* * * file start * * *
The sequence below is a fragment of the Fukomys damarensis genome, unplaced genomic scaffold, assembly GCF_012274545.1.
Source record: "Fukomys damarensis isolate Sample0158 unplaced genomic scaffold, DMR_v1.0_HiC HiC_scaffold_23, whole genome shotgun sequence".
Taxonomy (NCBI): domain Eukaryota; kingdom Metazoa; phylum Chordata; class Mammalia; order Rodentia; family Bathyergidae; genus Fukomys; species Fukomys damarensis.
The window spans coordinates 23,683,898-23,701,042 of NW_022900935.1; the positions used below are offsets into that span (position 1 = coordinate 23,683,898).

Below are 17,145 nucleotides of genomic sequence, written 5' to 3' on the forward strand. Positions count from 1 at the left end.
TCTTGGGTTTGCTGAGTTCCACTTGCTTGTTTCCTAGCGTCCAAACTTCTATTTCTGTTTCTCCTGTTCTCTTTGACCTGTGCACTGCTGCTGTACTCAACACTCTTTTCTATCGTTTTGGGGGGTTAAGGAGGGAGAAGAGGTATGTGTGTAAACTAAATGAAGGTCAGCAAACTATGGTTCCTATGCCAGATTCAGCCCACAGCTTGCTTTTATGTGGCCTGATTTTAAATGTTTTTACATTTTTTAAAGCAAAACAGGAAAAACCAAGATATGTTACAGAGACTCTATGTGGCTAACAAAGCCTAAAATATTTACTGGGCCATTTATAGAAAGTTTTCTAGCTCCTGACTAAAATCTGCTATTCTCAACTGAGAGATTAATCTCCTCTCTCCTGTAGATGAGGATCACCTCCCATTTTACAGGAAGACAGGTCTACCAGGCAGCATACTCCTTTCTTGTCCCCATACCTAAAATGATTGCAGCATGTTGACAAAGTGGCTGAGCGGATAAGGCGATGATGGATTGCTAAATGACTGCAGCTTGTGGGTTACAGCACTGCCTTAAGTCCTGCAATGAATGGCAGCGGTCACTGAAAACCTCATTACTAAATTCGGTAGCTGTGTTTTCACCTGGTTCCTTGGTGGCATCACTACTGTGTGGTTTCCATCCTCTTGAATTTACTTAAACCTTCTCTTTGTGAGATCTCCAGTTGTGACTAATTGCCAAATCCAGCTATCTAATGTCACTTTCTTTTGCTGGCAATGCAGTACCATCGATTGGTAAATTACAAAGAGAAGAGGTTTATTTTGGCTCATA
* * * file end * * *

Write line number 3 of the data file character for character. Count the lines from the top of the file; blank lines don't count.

Taxonomy (NCBI): domain Eukaryota; kingdom Metazoa; phylum Chordata; class Mammalia; order Rodentia; family Bathyergidae; genus Fukomys; species Fukomys damarensis.